Section 27, Rule 138 of the Rules of Court provides:
Sec. 27. Disbarment or suspension of attorneys by Supreme Court; grounds therefor. – A member of the bar may be disbarred or suspended from his office as attorney by the Supreme Court for any deceit, malpractice, or other gross misconduct in such office, grossly immoral conduct, or by reason of his conviction of a crime involving moral turpitude, or for any violation of the oath which he is required to take before admission to practice, or for a willful disobedience of any lawful order of a superior court, or for corruptly or willfully appearing as an attorney for a party to a case without authority so to do. The practice of soliciting cases at law for the purpose of gain, either personally or through paid agents or brokers, constitutes malpractice. (Emphasis supplied)
Considering that this appears to be respondent’s first infraction, we find it proper to impose on him the penalty of reprimand with warning that commission of the same or similar infraction will be dealt with more severely.

WHEREFORE, the Court REPRIMANDS respondent Atty. Salimathar V. Nambi for obstinately and unjustifiably refusing to obey lawful orders of the Court and the Integrated Bar of the Philippines, with a warning that a repetition of the same or similar act or offense shall be dealt with more severely.

Let copies of this Resolution be furnished the Office of the Bar Confidant and noted in Atty. Nambi’s record as a member of the Bar.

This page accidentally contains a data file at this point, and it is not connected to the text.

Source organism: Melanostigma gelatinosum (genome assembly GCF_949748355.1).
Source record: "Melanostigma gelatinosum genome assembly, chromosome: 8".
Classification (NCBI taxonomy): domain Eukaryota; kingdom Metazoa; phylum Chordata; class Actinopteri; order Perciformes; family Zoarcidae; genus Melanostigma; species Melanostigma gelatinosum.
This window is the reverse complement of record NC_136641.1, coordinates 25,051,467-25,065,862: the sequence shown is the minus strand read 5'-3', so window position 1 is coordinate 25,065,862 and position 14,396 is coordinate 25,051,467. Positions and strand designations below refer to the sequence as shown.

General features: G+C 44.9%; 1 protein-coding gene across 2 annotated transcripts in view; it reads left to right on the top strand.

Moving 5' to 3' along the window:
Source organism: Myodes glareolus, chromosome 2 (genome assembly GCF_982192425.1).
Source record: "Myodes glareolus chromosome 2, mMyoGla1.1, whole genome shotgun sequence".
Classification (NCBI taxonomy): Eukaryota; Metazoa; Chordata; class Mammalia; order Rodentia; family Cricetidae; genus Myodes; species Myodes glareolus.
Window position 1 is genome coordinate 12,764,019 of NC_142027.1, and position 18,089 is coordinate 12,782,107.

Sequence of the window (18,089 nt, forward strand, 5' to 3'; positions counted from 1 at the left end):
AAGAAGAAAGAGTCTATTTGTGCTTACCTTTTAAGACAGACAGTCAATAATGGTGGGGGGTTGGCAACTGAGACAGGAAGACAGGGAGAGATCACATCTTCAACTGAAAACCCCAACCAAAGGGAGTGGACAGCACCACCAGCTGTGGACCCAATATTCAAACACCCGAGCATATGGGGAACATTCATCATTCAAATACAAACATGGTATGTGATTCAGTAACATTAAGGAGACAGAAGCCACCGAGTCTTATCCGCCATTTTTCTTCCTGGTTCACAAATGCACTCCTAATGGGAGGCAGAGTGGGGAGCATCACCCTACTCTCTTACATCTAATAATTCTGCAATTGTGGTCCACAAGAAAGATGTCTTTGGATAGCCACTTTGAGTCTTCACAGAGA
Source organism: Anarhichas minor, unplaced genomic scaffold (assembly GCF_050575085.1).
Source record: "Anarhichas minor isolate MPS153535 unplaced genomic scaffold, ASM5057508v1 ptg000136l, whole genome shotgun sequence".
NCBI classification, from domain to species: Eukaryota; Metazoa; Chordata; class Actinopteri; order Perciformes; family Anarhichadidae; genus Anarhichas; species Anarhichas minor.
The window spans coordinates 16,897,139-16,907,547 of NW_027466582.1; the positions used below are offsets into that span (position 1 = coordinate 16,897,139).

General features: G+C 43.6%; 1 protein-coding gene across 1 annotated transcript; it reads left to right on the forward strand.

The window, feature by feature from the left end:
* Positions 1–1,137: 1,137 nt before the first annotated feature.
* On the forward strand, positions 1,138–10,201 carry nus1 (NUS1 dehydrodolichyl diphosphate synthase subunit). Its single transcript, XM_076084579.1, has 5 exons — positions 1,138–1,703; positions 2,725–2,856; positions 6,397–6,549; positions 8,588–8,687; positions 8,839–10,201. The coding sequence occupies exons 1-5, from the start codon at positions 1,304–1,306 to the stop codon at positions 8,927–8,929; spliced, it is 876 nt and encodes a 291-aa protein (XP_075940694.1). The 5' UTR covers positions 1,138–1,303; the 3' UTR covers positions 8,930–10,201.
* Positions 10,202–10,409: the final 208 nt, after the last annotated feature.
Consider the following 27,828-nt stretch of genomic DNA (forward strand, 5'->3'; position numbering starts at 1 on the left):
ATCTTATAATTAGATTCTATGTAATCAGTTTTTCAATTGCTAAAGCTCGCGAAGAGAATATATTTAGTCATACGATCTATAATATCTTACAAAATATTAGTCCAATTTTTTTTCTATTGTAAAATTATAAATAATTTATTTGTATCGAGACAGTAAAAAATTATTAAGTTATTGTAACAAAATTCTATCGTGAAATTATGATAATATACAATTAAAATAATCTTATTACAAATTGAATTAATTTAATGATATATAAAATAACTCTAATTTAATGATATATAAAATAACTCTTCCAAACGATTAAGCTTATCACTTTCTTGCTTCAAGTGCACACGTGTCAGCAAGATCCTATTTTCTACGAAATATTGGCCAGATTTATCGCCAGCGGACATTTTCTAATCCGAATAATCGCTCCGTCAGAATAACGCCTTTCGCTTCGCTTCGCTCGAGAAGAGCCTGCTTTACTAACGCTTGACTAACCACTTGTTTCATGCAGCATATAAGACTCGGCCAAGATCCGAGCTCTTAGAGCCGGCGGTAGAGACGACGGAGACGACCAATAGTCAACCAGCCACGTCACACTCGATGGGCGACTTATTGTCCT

Carpio, (Chairperson), Brion, Mendoza, and Leonen, JJ., concur.

[1] Rollo, pp. 1-20.

[2] Id. at 22-27.

[3] Docketed as NLRC-NCR-CASE Nos. 00-11-05852-00 and 00-04-02006-01, entitled Allan Langgam, Romulo Piquero, Chito Daclitan, Chande Tejero, Ruthilio Cabilino, Tito Langgam, Ronald Langgam, Michael Cabilino, Fabian Gamurot, Cornillo Bustamante, Rafael Sacil, Allan Bugtac, Freddie Baylon, Joel Simbajon, Jolito Amahit, Albert Amores, Lito Luay, Romy Ragandayan, Allan Biglang-awa, Alvin Biglang-awa, Carlos Tanyongon, Rodel Mananon, Allan Calvez, Afr[e]do Bayog  Lito Tois, Arnel Daclitan, Rey Cabatingan, Jesus Traya, Frisco Piquero, Jose Salvador, Albert Juanerio, Danilo Talampay, Freddie Balinas, Vidal Radaza, Eduardo Manalansan, Jungie Balinas, Daniel S. Radaza, Cristobal Quemiel, Jun Simbahon, Judy Cerujano and Celestino Rabusa v. M. A. Mercado Construction, et al.

[4] Rollo, p. 27.

[5] Id. at 41-42.

[6] There are five (5) incorporators of M. A. Blocks Work Inc. as appearing in its Articles of Incorporation, id. at 45-49.  They are: (1) Maximo A. Mercado; (2) Gertrudes Casilda A. Mercado; (3) Yolanda A. Andres; (4) Minette A. Mercado; and (5) Elito P. Andres.

[7] Rollo, pp. 53-56.

[8] Id. at 61-74.

[9] Id. at 160-164.

[10] See minute resolution of even date, id. at 207.

[11] Id. at 224-229.

[12] Id. at 223.

[13] Id. at 161.

[14] Id. at 160-164.

[15] Id. at 161-163.

[16] 592 Phil. 229 (2008).

[17] Id. at 233-234.

[18] Rollo, p. 203.

[19] Id. at 218.

[20] Belleza v. Atty. Macasa, 611 Phil. 179, 187 (2009).

[21] Id.